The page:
From what I’ve read, he’s done everything that the state of Oregon asked him to do, and he continued to pitch. Some think he’s a first-round, second-round type of talent. Somehow, his record became public, and now all 30 teams passed on him in all 40 rounds. I know you care a lot about people, you care a lot about character, and No. 1, what do you know about Luke Heimlich? And No. 2, what is fair and what is unfair about his situation?

Dayton Moore: You know, Ryan, it’s extremely complex.

We were very interested in Luke last year. And obviously this accusation came out. So we immediately put everything on pause, as we should, to gather facts, gather information. He went out and performed this year. Not only did he achieve athletic excellence, he achieved academic excellence along the way. He went undrafted, all 30 teams. I think teams are still trying to find out more and more information. They’re trying to come to grips with this. This is something that happened in their family. Their family has dealt with this. Their family remains very close today, all parties involved.

It’s a very complex deal.

... I think the player has earned an opportunity to play professional baseball. Again, based on what he has—how he has conducted himself since we’ve known him, for four or five years, and how he’s performed on a baseball field. That’s as transparent as I can be. That’s my heart in this situation.

That is an irresponsible, unconscionably back-patting answer from Dayton Moore.

The information surrounding the case was made public thanks to an open records request by The Oregonian. Heimlich pleaded guilty to molesting a six-year old family member when he was 15 years old. In his telling, he pleaded guilty to protect the victim and their families from a long and potentially painful trial. He was initially being charged with two counts of molestation, but he was able to plead guilty to just one. The other count was dismissed as part of his plea bargain, which included him writing “I admit that I had sexual contact” with the victim.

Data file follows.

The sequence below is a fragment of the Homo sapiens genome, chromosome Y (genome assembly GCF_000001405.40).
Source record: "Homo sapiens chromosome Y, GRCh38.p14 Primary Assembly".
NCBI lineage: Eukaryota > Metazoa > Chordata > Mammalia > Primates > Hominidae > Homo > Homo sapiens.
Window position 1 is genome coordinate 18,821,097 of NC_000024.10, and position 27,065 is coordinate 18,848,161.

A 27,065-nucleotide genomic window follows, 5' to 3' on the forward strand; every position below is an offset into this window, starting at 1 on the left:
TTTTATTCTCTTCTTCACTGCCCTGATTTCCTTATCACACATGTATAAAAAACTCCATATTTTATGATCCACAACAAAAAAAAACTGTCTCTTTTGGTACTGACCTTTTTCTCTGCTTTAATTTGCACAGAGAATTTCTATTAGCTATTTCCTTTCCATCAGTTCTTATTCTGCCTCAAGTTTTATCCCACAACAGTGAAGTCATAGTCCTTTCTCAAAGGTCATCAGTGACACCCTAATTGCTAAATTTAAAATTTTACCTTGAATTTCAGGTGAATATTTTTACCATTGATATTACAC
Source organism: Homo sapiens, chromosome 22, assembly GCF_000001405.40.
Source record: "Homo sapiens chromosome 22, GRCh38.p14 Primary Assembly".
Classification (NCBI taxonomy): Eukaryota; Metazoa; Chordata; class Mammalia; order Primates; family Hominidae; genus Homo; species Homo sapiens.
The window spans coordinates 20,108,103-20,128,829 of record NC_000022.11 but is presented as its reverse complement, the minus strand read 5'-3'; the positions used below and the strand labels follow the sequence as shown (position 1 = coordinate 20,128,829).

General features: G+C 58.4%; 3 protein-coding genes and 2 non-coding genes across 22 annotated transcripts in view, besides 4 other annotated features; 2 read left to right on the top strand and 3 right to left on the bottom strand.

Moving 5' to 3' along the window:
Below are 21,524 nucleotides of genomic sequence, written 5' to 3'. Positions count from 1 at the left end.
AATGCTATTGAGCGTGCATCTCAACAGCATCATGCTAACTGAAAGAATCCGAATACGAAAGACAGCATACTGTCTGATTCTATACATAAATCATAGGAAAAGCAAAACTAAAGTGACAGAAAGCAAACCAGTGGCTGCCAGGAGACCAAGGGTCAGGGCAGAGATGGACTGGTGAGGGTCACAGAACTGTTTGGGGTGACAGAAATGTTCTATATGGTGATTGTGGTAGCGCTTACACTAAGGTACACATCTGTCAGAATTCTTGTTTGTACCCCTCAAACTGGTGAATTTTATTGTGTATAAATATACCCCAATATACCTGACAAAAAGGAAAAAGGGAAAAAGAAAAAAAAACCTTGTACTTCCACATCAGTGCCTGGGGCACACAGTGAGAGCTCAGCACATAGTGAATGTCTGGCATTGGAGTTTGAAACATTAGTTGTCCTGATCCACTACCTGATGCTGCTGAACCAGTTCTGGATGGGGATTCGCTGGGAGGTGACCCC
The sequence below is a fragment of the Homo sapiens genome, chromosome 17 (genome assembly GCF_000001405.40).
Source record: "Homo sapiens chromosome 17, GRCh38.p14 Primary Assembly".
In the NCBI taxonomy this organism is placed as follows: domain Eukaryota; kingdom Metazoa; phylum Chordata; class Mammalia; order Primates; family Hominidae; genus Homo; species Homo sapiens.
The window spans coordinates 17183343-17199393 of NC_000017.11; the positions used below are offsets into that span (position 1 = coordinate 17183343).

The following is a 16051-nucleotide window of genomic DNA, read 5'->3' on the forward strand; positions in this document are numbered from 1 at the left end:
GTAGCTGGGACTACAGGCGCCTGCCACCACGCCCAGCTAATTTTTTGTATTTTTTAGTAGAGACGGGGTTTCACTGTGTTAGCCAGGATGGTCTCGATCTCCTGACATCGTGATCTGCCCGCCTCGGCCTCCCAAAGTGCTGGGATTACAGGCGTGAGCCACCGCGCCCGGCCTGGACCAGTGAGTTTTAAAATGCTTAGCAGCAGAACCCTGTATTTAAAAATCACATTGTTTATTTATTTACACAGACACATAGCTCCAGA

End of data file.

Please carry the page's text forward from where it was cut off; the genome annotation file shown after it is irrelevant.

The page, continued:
Since then, Heimlich has attempted to position himself as someone who did the right thing and sacrificed by forgoing a trial that would have involved a six-year old child testifying about the places and ways in which he touched her.

Juvenile court records in Heimlich’s home state of Washington are not automatically confidential, so any team that might have had, say, a half-decade-long relationship with a player would have been able to do its own research to find the same conviction if it so chose.

The situation is not that “complex.” It’s not something that requires more information before teams can make a choice. The Oregonian’s investigation was published a year ago. Is that not enough time for teams to get all their facts in order? To decide whether they have it in them to sign someone with this kind of history?